My second car, and the one that actually ran well, was a ’71 Dodge Challenger. My third was a Jeep.

One of my best cars was a Datsun 280ZX that was pretty hot.

I suspect that it’s because I owned or drove just about every single brand at one time or another over a 40 year period with a variety of experiences with them that kept me from having any brand loyalties.

Barry

I’ve had something other than Chevy’s a time or 2.

A partial list would include:
MG +
Jaguar
Buick +
Oldsmobile +
Cadillac +
Mercedes +
Plymouth (Mitsubishi actually)

+ means more than one
I’m sure I left something out.
At the moment I have two Chevy’s (Suburban, Avalanche) and a Mercedes, all were purchased used.

Chevy is the king. Unless it’s Le Mans. Ford owns that place forever.

kennycan

In drag racing it was the factory wars of the 60’s -80’s between Ford, Chevy, and Mopar plus Pontiac, Olds, AMC and Buick factions that were competitive.

My “Chevy” allegiance is based upon that. I haven’t actually owned a Chevy since my first hand me down car. Then an Olds or two (both used) and I’ve owned Japanese brands ever since. Oops and a second car that was a Benz when I lived in HK.

Barry

Those “wars” worked well and made the whole scene much more exciting.

Barry

As I keep saying, the problem isn’t Trump failures, the problem is Trump’s not in office.

Trump did damn near everything as well as it could be done given the situation. Rewriting history doesn’t change that. Pretending that pointing out the truth of the situation makes one a sycophant is just deliberate misrepresentation.

Trump is the only candidate that we know will take on China. Others may talk a big game, but then R’s always do and then they do nothing. Trump is the only one we know will do it.

The problem is that Trump is not in office.

And China is the number one problem.

HazHap

It is remarkable (to the low info types and all Democrats, anyway, but I repeat myself) how many issues Trump was pushing in the right direction. Less successfully and fully than we might have hoped in many cases, perhaps, but in the right direction.

So the Biden misadministration took control and defined their policy platform as “reverse everything Trump did, because Orange Man Bad.” And to their immense shock, pretty much everything has quickly gone to hell. Unexpectedly (to them), we are back to seeing the media call economic and employment numbers “unexpectedly” bad.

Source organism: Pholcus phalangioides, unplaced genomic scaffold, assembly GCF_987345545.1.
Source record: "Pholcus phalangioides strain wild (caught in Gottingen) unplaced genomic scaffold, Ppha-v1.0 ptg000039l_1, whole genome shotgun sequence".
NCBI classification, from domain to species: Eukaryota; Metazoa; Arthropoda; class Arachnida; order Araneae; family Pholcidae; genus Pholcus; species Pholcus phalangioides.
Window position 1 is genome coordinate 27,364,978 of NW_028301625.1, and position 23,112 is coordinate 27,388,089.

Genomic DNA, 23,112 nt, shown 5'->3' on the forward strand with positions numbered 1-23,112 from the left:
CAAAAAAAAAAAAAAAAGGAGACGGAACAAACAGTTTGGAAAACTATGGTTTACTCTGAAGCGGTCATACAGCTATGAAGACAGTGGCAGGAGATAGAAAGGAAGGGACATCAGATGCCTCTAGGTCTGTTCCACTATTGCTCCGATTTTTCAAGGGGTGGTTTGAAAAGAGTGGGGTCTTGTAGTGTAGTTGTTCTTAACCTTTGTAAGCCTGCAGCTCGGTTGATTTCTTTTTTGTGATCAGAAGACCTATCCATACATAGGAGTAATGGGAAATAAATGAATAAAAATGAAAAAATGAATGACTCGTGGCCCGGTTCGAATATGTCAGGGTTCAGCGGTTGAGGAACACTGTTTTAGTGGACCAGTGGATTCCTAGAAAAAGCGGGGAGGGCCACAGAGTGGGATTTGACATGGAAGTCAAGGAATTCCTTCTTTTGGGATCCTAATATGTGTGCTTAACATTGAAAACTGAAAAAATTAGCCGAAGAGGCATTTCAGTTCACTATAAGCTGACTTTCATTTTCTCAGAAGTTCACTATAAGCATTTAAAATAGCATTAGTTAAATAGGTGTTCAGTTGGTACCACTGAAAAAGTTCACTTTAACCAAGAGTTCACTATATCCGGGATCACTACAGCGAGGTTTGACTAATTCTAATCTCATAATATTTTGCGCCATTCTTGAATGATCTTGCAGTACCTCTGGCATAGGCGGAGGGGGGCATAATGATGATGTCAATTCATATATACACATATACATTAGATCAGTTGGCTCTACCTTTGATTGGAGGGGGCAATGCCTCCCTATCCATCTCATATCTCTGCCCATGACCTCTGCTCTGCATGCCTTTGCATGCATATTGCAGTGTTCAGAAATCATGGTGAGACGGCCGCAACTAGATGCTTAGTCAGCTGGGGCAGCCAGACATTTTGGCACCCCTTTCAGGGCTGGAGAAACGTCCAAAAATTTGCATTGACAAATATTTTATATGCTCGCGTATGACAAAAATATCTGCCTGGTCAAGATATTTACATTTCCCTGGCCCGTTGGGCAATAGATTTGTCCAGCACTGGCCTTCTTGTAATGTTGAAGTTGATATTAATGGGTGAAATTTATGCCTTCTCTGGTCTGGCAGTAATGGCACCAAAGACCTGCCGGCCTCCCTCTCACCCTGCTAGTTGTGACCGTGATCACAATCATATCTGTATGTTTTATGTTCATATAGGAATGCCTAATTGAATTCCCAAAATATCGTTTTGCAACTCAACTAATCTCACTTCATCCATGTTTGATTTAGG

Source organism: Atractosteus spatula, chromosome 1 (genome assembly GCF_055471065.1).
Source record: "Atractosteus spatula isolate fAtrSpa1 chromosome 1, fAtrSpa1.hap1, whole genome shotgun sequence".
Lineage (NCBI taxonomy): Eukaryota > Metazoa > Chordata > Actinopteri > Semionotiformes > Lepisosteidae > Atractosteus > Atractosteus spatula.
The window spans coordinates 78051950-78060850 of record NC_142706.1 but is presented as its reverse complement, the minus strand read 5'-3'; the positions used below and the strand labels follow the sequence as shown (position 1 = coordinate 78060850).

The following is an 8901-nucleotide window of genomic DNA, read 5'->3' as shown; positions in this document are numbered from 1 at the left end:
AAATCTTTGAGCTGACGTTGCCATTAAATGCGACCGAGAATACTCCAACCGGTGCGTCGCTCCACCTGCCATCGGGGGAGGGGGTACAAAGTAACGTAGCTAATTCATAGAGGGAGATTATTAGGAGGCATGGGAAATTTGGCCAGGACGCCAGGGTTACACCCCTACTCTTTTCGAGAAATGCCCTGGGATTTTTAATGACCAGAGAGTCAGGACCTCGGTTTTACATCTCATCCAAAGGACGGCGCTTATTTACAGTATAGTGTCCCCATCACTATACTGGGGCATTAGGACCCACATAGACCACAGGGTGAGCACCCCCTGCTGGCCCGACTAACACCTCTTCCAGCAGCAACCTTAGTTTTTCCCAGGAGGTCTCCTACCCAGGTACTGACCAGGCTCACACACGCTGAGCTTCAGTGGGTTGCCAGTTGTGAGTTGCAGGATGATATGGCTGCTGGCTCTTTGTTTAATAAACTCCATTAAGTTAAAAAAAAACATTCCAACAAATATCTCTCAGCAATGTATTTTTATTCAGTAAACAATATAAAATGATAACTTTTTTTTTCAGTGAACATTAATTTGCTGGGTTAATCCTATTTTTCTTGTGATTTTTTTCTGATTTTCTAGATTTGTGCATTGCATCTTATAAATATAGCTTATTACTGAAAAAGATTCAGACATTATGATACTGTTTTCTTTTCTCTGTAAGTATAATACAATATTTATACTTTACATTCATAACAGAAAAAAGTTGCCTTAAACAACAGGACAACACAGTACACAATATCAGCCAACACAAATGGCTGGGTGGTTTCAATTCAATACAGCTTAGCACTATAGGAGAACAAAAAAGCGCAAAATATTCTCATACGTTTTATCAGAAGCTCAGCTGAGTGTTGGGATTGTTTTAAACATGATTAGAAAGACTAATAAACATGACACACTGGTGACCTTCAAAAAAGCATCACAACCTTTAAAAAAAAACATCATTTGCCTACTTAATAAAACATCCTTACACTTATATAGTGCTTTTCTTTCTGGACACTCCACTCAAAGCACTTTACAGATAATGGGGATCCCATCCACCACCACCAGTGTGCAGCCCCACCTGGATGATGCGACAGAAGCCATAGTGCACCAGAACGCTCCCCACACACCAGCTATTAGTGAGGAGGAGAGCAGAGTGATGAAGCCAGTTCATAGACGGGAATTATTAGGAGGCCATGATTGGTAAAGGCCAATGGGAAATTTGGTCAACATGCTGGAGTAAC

Barry

And he did it with no help. By “no help” I mean the entire federal government and both parties fighting him in a death match.

Ironbear

Agreed, Haz, except with the caveat that I think they intended it to all go to hell.

Sufficiently advanced malice is indistinguishable from incompetence..

kennycan

The more I think about DeSantis the more unsettled I get.

Cruz is another one that had come around to Trump’s position and was at least talking about the Stolen Election and investigating it.

DeSantis is sucking the air out of the room for people like Cruz, Rand Paul, Pompeo and even Trump himself.

Which makes me think I’m being played here. It’s so typical GOPe to establish the Frontrunner and Expected Conservative Champion early after the last election. Well, the DeSantis Parade pretty much started Jan 21 if not sooner.

Barry

While I have some uncertainty about DeSantis, I’m thinking the ticket is Trump/DeSantis.

Might be surprised though if Trump decides to run again. Personally I think he’d be crazy to do it.

Ironbear

He did start making the headlines constantly shortly after the Pretender was inaugurated, didn’t he?

As my housemate and I were joking, we pictured Noem and Stitt looking at all of the “DeSantis! DeSantis! DeSantis!” all the time and going, “The ‘fuck are we? Chopped liver? We were saying ‘Fuck you’ to the COVID hysterics before anyone even heard of DeSantis!”

Has anyone checked DeSantis’ bedroom to see if there’s a live girl or a dead boy in his bed?:)

HazHap

While checking, look around for alien pods and human skin suits as well.

Barry

🙂

Barry

You mentioned that here somewhere or other.
Noem sorta ended her speculative run by bowing to the NCAA.